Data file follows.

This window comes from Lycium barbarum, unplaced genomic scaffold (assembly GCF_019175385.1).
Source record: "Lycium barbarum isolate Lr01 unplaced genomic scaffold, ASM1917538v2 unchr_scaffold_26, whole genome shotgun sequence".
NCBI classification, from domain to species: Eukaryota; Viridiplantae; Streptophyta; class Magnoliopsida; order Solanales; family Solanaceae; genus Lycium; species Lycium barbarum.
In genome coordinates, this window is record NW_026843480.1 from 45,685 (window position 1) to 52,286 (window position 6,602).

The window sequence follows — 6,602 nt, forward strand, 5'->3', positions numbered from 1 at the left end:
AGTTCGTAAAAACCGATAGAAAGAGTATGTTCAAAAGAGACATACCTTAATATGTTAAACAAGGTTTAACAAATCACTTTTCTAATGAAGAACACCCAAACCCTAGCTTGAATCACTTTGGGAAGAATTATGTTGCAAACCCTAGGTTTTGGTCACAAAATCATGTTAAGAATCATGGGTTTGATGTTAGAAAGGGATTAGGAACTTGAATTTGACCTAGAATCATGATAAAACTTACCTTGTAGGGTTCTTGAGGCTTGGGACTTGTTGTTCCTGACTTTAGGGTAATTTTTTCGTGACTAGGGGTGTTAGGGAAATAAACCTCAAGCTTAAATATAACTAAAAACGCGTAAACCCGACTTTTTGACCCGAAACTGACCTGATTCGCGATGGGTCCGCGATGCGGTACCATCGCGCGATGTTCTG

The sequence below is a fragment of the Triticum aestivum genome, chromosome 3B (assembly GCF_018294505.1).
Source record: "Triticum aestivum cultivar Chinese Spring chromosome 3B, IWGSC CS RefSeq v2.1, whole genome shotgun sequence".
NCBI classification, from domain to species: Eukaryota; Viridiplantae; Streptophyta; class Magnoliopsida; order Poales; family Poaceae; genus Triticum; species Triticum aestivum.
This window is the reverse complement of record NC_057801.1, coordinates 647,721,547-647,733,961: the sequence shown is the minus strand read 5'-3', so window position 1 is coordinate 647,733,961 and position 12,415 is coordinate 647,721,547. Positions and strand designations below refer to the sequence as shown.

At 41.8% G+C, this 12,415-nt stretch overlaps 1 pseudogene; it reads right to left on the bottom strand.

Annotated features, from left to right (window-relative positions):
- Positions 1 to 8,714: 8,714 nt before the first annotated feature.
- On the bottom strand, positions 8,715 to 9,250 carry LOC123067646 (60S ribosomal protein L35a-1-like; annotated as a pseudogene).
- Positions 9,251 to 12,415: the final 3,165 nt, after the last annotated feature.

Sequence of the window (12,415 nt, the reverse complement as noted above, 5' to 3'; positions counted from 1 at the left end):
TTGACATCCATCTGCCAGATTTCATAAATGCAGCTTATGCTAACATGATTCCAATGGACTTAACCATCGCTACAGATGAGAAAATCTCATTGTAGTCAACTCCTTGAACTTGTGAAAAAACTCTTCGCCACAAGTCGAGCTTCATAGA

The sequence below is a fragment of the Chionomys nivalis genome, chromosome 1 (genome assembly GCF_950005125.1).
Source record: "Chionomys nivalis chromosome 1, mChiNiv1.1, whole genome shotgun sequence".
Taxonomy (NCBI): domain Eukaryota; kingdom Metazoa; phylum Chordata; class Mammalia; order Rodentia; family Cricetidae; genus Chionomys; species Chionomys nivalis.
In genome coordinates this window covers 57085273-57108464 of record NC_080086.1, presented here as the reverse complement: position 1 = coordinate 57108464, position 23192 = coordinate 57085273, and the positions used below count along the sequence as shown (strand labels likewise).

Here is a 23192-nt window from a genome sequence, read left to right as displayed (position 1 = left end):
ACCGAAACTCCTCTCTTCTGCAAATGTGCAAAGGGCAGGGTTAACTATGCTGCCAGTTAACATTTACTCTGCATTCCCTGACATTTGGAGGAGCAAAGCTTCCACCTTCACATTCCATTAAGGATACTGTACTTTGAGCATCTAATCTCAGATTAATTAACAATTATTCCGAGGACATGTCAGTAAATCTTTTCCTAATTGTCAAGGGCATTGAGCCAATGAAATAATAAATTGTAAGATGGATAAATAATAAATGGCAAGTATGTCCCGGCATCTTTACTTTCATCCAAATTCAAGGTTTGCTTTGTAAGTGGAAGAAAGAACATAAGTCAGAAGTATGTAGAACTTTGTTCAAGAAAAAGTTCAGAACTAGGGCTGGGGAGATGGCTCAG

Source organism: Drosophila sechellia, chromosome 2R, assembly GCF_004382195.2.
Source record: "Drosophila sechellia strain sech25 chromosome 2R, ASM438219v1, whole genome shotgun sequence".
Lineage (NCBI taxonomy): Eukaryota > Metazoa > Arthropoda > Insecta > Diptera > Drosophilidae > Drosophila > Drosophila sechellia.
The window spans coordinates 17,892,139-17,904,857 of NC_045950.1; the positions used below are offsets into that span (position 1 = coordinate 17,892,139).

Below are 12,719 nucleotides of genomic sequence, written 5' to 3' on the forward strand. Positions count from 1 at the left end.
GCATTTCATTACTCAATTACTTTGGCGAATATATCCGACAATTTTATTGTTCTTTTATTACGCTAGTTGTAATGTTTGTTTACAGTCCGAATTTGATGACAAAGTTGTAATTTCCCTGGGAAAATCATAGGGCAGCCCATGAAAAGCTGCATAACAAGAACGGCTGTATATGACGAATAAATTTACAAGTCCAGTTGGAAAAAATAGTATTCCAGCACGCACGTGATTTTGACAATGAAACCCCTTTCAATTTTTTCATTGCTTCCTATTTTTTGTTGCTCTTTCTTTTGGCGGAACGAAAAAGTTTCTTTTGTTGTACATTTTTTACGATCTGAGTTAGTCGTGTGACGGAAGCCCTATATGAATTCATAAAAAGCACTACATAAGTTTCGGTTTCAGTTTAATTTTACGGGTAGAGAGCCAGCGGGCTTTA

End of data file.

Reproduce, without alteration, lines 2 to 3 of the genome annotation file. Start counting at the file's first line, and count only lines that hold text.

Source record: "Lycium barbarum isolate Lr01 unplaced genomic scaffold, ASM1917538v2 unchr_scaffold_26, whole genome shotgun sequence".
NCBI classification, from domain to species: Eukaryota; Viridiplantae; Streptophyta; class Magnoliopsida; order Solanales; family Solanaceae; genus Lycium; species Lycium barbarum.